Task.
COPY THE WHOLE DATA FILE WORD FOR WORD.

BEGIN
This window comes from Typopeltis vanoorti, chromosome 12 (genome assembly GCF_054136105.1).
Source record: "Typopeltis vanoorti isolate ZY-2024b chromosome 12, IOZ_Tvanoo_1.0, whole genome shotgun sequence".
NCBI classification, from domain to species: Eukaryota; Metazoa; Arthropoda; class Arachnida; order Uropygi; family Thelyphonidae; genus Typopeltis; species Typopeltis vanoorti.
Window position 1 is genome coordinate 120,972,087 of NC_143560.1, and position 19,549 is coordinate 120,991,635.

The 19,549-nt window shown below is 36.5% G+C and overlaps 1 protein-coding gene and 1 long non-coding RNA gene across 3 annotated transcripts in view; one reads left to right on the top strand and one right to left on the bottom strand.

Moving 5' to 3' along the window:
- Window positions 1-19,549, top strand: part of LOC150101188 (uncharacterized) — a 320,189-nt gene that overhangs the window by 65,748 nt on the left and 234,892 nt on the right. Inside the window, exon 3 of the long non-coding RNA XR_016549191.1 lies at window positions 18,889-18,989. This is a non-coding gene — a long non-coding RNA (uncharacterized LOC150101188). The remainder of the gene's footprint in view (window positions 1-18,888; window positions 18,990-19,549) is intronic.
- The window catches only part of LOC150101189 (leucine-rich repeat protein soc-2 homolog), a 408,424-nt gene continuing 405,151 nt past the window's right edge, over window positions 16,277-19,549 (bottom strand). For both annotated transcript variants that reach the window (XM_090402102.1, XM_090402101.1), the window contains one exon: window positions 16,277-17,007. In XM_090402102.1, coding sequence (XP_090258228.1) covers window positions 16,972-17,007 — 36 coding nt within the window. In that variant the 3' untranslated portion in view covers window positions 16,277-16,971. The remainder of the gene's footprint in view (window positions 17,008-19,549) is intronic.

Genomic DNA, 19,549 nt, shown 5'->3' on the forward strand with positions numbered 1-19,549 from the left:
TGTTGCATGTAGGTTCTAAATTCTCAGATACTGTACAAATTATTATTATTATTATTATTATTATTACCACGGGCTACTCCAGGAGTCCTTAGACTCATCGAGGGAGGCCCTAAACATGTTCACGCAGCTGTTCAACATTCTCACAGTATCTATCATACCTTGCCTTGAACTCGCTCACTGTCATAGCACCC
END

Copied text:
This window comes from Typopeltis vanoorti, chromosome 12 (genome assembly GCF_054136105.1).
Source record: "Typopeltis vanoorti isolate ZY-2024b chromosome 12, IOZ_Tvanoo_1.0, whole genome shotgun sequence".
NCBI classification, from domain to species: Eukaryota; Metazoa; Arthropoda; class Arachnida; order Uropygi; family Thelyphonidae; genus Typopeltis; species Typopeltis vanoorti.
Window position 1 is genome coordinate 120,972,087 of NC_143560.1, and position 19,549 is coordinate 120,991,635.

The 19,549-nt window shown below is 36.5% G+C and overlaps 1 protein-coding gene and 1 long non-coding RNA gene across 3 annotated transcripts in view; one reads left to right on the top strand and one right to left on the bottom strand.

Moving 5' to 3' along the window:
- Window positions 1-19,549, top strand: part of LOC150101188 (uncharacterized) — a 320,189-nt gene that overhangs the window by 65,748 nt on the left and 234,892 nt on the right. Inside the window, exon 3 of the long non-coding RNA XR_016549191.1 lies at window positions 18,889-18,989. This is a non-coding gene — a long non-coding RNA (uncharacterized LOC150101188). The remainder of the gene's footprint in view (window positions 1-18,888; window positions 18,990-19,549) is intronic.
- The window catches only part of LOC150101189 (leucine-rich repeat protein soc-2 homolog), a 408,424-nt gene continuing 405,151 nt past the window's right edge, over window positions 16,277-19,549 (bottom strand). For both annotated transcript variants that reach the window (XM_090402102.1, XM_090402101.1), the window contains one exon: window positions 16,277-17,007. In XM_090402102.1, coding sequence (XP_090258228.1) covers window positions 16,972-17,007 — 36 coding nt within the window. In that variant the 3' untranslated portion in view covers window positions 16,277-16,971. The remainder of the gene's footprint in view (window positions 17,008-19,549) is intronic.

Genomic DNA, 19,549 nt, shown 5'->3' on the forward strand with positions numbered 1-19,549 from the left:
TGTTGCATGTAGGTTCTAAATTCTCAGATACTGTACAAATTATTATTATTATTATTATTATTATTACCACGGGCTACTCCAGGAGTCCTTAGACTCATCGAGGGAGGCCCTAAACATGTTCACGCAGCTGTTCAACATTCTCACAGTATCTATCATACCTTGCCTTGAACTCGCTCACTGTCATAGCACCC